Thoughts from a Sun Lounger (Part 5)

I absolutely love it when the sun is shining and those golden rays burn down out of a clear blue sky. You get up out of the swimming pool and flop down on the sun lounger and as you do, all your worries slip quietly away, just as the water from the pool drips off you and the sun dries your body. Yes, it’s the time of year for some more ‘thoughts from a sun lounger’.

Out of Office.

Finishing work for your holidays, even for a part timer like me, is always a great experience and nothing lately has given me more pleasure than setting up my ‘out of office’ message on my computer at work last week. It said ‘I am out of office until September 15th’ although what I actually meant was ‘send me all the emails you want because I don’t give a flying monkeys about any of them until September 15th!’.

New technology, don’t you just love it?

Once again Liz and I are off to France for our summer holidays. The journey down to Folkestone from Lancashire via the M55, M6, M1, M25 and M20 was actually not too bad. The only problem was that we arrived early at the Euro Tunnel terminal at Folkestone and it sent us into a false sense of security. Well, that is my excuse for leaving the terminal shops late, getting stuck in the queue at passport control and missing our shuttle! Oh well, everything turned out OK in the end. We arrived at our hotel in good time, checked in and had our first taste of French cuisine with the hotel’s plat du jour; beef stew and chips! They say French food is so good but to a great extent it’s a case of chips (frites actually) with everything!

Action Cams.

Driving down from the UK to France I decided to stick my action cam on the window and see if it is worth comparing driving on English as opposed to French roads. There’s no comparison, the French roads came out tops, even in roadworks. What I liked about stopping at some temporary lights in France was that on the lights, under the red stop signal was a countdown timer, telling you how many seconds you had left under the red light. Great idea! Pity my camera had run out of battery power just then . .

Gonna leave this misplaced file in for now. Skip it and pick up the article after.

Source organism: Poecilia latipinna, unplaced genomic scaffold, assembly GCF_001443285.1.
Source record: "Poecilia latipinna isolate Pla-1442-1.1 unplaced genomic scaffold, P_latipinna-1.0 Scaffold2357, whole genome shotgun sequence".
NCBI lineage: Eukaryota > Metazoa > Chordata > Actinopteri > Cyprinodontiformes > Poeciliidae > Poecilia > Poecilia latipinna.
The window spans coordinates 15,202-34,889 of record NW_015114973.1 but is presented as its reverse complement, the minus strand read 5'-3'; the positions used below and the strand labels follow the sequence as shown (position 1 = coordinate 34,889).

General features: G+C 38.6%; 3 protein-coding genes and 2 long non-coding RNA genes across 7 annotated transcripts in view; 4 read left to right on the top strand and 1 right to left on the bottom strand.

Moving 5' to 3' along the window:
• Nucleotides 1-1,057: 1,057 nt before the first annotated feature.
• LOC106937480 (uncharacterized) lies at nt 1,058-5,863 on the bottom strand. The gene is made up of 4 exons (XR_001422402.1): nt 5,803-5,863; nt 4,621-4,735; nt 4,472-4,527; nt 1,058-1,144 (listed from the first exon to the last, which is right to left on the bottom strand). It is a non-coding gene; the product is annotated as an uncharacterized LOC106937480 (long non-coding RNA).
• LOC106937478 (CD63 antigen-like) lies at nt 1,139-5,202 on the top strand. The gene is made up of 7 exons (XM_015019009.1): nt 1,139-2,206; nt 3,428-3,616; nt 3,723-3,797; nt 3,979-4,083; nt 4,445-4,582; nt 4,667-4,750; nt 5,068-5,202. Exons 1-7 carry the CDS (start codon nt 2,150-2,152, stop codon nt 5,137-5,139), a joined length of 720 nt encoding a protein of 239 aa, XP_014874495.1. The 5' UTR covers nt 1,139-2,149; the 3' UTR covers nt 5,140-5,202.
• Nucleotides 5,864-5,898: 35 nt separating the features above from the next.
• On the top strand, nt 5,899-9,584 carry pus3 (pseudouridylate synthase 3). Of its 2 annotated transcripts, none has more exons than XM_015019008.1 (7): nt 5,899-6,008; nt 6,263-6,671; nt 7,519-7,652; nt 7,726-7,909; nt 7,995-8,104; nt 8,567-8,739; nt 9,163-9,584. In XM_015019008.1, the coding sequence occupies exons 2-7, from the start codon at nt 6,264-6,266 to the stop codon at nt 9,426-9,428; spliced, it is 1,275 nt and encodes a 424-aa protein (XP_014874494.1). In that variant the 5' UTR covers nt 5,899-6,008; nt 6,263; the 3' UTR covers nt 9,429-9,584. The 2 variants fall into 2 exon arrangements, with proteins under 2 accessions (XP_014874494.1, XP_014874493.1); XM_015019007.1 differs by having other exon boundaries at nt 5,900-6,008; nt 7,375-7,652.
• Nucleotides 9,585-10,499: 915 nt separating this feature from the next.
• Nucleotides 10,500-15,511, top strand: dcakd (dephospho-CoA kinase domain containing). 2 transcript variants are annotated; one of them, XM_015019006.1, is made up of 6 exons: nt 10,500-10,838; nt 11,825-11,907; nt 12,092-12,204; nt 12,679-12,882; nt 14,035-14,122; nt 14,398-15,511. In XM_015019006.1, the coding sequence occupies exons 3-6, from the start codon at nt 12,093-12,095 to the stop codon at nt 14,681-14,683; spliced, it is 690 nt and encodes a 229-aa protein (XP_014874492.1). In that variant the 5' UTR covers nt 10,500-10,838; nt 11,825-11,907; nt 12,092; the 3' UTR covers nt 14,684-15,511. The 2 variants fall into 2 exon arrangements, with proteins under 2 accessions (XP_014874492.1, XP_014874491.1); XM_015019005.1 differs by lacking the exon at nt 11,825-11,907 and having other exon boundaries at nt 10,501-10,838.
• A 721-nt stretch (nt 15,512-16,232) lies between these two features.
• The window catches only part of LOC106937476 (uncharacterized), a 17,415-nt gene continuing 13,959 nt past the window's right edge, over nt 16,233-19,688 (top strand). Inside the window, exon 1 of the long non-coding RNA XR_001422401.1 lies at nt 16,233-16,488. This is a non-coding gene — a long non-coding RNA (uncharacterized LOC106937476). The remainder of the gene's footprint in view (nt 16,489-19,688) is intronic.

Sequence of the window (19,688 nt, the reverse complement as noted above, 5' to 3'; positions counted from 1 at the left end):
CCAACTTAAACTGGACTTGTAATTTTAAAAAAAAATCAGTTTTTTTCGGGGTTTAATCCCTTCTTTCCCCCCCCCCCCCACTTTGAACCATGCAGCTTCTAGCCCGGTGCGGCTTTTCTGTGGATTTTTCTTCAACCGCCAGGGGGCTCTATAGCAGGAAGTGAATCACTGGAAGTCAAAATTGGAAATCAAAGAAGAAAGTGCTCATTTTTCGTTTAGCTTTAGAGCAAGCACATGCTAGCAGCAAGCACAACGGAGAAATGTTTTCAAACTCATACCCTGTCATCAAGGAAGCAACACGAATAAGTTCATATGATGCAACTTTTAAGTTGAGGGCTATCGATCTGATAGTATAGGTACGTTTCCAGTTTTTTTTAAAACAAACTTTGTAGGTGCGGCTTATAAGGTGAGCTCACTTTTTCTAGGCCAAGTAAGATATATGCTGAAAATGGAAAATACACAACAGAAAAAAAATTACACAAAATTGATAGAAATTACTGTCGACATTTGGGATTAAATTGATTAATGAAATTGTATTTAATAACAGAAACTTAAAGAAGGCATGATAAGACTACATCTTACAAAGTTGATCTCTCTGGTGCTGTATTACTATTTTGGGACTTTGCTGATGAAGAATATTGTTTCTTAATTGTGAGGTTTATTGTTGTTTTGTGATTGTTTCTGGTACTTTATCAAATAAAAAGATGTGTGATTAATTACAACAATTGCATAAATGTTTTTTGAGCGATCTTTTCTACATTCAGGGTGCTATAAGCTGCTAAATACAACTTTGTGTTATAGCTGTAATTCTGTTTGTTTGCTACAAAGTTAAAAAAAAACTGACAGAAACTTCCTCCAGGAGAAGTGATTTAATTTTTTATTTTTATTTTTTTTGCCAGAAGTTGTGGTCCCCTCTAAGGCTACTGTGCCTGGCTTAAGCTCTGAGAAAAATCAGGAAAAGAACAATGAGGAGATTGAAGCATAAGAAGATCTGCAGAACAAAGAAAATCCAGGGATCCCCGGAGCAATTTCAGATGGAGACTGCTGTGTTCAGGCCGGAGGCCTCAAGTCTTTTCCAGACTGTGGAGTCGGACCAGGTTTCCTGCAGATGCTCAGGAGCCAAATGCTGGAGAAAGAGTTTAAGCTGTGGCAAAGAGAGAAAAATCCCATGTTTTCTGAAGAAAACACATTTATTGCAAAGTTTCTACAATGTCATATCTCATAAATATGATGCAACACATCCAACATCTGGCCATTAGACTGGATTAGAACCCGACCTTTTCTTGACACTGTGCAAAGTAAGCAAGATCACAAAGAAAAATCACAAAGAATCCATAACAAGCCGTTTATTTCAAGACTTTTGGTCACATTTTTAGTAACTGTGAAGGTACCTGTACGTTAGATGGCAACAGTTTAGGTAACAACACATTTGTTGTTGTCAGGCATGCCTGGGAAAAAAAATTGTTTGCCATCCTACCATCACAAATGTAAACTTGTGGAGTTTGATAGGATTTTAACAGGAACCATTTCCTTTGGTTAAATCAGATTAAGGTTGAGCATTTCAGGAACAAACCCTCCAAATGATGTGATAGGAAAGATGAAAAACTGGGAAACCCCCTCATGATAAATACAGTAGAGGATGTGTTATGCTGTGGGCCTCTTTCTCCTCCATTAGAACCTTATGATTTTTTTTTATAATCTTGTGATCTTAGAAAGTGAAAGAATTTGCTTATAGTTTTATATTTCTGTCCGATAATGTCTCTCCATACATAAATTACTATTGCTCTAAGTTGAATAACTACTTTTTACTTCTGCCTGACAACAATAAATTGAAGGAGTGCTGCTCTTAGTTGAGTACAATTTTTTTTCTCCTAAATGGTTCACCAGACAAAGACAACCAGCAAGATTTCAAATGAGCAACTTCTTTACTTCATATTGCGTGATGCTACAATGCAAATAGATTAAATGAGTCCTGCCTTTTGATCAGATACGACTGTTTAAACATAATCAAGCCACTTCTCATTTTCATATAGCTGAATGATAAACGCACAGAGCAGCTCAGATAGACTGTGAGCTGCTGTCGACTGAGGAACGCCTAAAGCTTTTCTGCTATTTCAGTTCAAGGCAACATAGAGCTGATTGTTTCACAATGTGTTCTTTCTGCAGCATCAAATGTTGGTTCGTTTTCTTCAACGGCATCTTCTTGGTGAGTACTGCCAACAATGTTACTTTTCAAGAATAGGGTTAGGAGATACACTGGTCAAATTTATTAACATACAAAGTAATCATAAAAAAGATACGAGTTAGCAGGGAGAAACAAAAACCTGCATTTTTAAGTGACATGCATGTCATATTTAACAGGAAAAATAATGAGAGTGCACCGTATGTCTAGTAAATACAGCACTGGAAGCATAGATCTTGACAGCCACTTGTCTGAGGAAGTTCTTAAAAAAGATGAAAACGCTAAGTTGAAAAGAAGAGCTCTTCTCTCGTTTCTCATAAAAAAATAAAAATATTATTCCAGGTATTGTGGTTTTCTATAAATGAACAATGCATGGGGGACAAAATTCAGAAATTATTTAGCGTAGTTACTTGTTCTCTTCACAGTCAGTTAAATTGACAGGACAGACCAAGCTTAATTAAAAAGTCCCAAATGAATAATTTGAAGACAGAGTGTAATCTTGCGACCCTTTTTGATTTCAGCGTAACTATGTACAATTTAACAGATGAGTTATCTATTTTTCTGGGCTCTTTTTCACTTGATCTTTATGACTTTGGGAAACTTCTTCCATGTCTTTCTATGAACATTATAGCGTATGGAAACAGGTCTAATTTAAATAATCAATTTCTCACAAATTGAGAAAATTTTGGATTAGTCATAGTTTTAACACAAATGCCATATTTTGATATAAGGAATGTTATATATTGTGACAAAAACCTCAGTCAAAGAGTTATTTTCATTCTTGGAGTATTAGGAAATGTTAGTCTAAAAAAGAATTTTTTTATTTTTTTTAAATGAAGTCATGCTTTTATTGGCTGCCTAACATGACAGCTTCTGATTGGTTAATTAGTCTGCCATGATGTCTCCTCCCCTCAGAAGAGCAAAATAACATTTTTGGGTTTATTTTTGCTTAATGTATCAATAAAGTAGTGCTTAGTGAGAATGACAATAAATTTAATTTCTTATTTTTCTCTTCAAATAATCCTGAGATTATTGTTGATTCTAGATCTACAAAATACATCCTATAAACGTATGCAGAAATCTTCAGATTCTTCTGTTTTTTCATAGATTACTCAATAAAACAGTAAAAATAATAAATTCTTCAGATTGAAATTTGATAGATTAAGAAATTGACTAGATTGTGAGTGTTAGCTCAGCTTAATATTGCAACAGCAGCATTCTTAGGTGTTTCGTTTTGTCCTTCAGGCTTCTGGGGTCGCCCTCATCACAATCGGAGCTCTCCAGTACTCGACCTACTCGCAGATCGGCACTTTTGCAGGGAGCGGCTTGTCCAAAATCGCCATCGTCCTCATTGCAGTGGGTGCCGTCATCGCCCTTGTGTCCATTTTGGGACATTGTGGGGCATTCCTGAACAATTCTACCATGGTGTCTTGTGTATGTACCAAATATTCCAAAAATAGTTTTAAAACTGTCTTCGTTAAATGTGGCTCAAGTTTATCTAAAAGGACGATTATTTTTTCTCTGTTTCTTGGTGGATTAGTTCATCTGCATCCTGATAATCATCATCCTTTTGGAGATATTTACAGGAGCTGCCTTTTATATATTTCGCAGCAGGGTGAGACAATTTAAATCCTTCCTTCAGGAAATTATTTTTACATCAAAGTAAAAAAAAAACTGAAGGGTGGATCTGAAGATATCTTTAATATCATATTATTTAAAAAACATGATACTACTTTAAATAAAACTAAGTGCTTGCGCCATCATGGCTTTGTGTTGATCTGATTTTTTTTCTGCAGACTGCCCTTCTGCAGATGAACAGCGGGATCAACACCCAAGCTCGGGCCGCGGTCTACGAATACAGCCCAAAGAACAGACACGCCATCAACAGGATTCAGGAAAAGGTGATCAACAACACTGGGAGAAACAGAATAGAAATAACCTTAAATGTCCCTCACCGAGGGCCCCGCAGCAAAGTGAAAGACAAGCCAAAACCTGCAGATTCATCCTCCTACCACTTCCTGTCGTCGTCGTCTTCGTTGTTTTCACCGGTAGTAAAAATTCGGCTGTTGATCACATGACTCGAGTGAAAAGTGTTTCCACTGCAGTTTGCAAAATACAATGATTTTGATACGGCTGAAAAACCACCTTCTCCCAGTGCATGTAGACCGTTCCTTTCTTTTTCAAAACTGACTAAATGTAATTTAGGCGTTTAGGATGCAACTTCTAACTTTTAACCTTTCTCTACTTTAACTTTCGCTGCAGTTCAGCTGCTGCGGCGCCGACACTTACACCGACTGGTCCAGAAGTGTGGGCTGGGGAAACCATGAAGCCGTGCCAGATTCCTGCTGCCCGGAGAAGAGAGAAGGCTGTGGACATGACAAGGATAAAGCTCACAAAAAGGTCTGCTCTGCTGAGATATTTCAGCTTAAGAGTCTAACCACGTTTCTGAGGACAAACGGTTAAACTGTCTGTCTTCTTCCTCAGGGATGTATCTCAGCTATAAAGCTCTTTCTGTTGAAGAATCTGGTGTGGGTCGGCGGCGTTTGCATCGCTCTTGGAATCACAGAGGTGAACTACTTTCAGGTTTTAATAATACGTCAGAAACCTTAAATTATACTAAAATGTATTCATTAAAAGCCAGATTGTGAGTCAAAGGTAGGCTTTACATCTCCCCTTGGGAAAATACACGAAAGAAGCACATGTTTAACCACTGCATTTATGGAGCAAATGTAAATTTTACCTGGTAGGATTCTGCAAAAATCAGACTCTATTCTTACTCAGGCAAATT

Bank Holidays.

They have bank holidays over here in France, just like in the UK. Well actually, not like in the UK but they do have bank holidays. In the UK we are, mostly, pretty sensible people. A typical bank holiday might be on a Friday for instance, which follows on quite nicely to Saturday and Sunday. Another bank holiday might be on a Monday, which again follows on quite nicely from Saturday and Sunday. Sometimes we even go one better, bank holidays on a Friday and a Monday, making a rather lovely weekend, Friday, Saturday, Sunday and Monday.

What do the French do, something similar you might think? No. They will have a bank holiday on a Tuesday which does not follow on, to, or from the weekend at all. Maybe the French book a day off on the Monday or perhaps just throw a sickie in? Maybe they just go in to work on Monday then have a day off for the bank holiday. One day in, one day off, not a bad system really I suppose . . .

The Tabac.

The tabac is a great French idea. It’s a tobacco shop, mixed up with a bar -and I mean a bar like the vault of an old English pub, where the men go to play cards and pool and so on. In France they also sometimes throw a news agents and/or a corner shop into the mix so the end result is a place where you can go for a drink, buy cigarettes, get a newspaper and return home with a few groceries.

You must admit, it’s a great idea but would it work in the UK? You can imagine the situation.  The wife happens to mention to the husband, sitting in the lounge watching sport, that they are a little short on potatoes for the coming Sunday dinner. The husband jumps up; “need some spuds love? Well, I’ll just nip down to the local shop and get you some!”